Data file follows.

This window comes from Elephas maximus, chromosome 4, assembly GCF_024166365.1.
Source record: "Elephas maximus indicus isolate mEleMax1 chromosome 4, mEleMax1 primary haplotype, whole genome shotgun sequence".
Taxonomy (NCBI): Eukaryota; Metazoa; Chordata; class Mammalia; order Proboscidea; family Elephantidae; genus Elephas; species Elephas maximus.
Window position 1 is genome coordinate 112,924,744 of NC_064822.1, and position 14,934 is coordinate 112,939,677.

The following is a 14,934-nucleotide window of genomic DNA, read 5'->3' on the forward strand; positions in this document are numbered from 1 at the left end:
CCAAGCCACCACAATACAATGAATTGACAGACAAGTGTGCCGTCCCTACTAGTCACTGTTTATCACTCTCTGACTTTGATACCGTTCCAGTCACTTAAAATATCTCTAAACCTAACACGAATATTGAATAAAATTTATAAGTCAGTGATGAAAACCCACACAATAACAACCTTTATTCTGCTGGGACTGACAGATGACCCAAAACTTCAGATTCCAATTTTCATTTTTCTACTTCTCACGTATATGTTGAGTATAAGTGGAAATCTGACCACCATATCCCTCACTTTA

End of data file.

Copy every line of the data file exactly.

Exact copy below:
This window comes from Elephas maximus, chromosome 4, assembly GCF_024166365.1.
Source record: "Elephas maximus indicus isolate mEleMax1 chromosome 4, mEleMax1 primary haplotype, whole genome shotgun sequence".
Taxonomy (NCBI): Eukaryota; Metazoa; Chordata; class Mammalia; order Proboscidea; family Elephantidae; genus Elephas; species Elephas maximus.
Window position 1 is genome coordinate 112,924,744 of NC_064822.1, and position 14,934 is coordinate 112,939,677.

The following is a 14,934-nucleotide window of genomic DNA, read 5'->3' on the forward strand; positions in this document are numbered from 1 at the left end:
CCAAGCCACCACAATACAATGAATTGACAGACAAGTGTGCCGTCCCTACTAGTCACTGTTTATCACTCTCTGACTTTGATACCGTTCCAGTCACTTAAAATATCTCTAAACCTAACACGAATATTGAATAAAATTTATAAGTCAGTGATGAAAACCCACACAATAACAACCTTTATTCTGCTGGGACTGACAGATGACCCAAAACTTCAGATTCCAATTTTCATTTTTCTACTTCTCACGTATATGTTGAGTATAAGTGGAAATCTGACCACCATATCCCTCACTTTA